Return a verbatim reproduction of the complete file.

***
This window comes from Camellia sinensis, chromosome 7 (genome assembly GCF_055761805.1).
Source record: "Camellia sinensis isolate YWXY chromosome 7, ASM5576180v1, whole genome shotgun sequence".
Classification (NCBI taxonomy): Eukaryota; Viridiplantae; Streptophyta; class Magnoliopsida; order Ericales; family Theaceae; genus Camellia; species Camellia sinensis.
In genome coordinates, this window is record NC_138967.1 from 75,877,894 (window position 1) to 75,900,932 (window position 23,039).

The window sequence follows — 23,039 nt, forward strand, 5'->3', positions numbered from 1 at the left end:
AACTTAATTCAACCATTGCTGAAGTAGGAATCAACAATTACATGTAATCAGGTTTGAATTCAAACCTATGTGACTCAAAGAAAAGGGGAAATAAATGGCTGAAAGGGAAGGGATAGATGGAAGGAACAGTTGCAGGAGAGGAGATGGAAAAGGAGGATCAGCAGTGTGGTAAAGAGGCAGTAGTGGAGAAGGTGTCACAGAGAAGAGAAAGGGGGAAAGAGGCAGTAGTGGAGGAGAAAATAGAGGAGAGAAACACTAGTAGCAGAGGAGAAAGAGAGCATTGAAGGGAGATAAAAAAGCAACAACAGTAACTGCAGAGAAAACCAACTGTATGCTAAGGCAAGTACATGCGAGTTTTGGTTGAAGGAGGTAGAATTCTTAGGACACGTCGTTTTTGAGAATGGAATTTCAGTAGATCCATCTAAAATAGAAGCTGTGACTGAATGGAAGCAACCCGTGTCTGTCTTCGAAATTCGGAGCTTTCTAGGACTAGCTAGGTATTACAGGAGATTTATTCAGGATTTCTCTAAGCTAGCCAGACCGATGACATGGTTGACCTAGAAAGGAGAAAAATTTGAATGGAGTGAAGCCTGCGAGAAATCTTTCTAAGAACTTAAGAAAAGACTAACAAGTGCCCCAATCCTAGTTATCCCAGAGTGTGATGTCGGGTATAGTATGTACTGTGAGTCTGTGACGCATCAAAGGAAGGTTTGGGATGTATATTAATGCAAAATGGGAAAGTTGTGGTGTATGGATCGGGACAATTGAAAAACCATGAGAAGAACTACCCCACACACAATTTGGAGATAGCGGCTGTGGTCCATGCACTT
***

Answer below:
This window comes from Camellia sinensis, chromosome 7 (genome assembly GCF_055761805.1).
Source record: "Camellia sinensis isolate YWXY chromosome 7, ASM5576180v1, whole genome shotgun sequence".
Classification (NCBI taxonomy): Eukaryota; Viridiplantae; Streptophyta; class Magnoliopsida; order Ericales; family Theaceae; genus Camellia; species Camellia sinensis.
In genome coordinates, this window is record NC_138967.1 from 75,877,894 (window position 1) to 75,900,932 (window position 23,039).

The window sequence follows — 23,039 nt, forward strand, 5'->3', positions numbered from 1 at the left end:
AACTTAATTCAACCATTGCTGAAGTAGGAATCAACAATTACATGTAATCAGGTTTGAATTCAAACCTATGTGACTCAAAGAAAAGGGGAAATAAATGGCTGAAAGGGAAGGGATAGATGGAAGGAACAGTTGCAGGAGAGGAGATGGAAAAGGAGGATCAGCAGTGTGGTAAAGAGGCAGTAGTGGAGAAGGTGTCACAGAGAAGAGAAAGGGGGAAAGAGGCAGTAGTGGAGGAGAAAATAGAGGAGAGAAACACTAGTAGCAGAGGAGAAAGAGAGCATTGAAGGGAGATAAAAAAGCAACAACAGTAACTGCAGAGAAAACCAACTGTATGCTAAGGCAAGTACATGCGAGTTTTGGTTGAAGGAGGTAGAATTCTTAGGACACGTCGTTTTTGAGAATGGAATTTCAGTAGATCCATCTAAAATAGAAGCTGTGACTGAATGGAAGCAACCCGTGTCTGTCTTCGAAATTCGGAGCTTTCTAGGACTAGCTAGGTATTACAGGAGATTTATTCAGGATTTCTCTAAGCTAGCCAGACCGATGACATGGTTGACCTAGAAAGGAGAAAAATTTGAATGGAGTGAAGCCTGCGAGAAATCTTTCTAAGAACTTAAGAAAAGACTAACAAGTGCCCCAATCCTAGTTATCCCAGAGTGTGATGTCGGGTATAGTATGTACTGTGAGTCTGTGACGCATCAAAGGAAGGTTTGGGATGTATATTAATGCAAAATGGGAAAGTTGTGGTGTATGGATCGGGACAATTGAAAAACCATGAGAAGAACTACCCCACACACAATTTGGAGATAGCGGCTGTGGTCCATGCACTT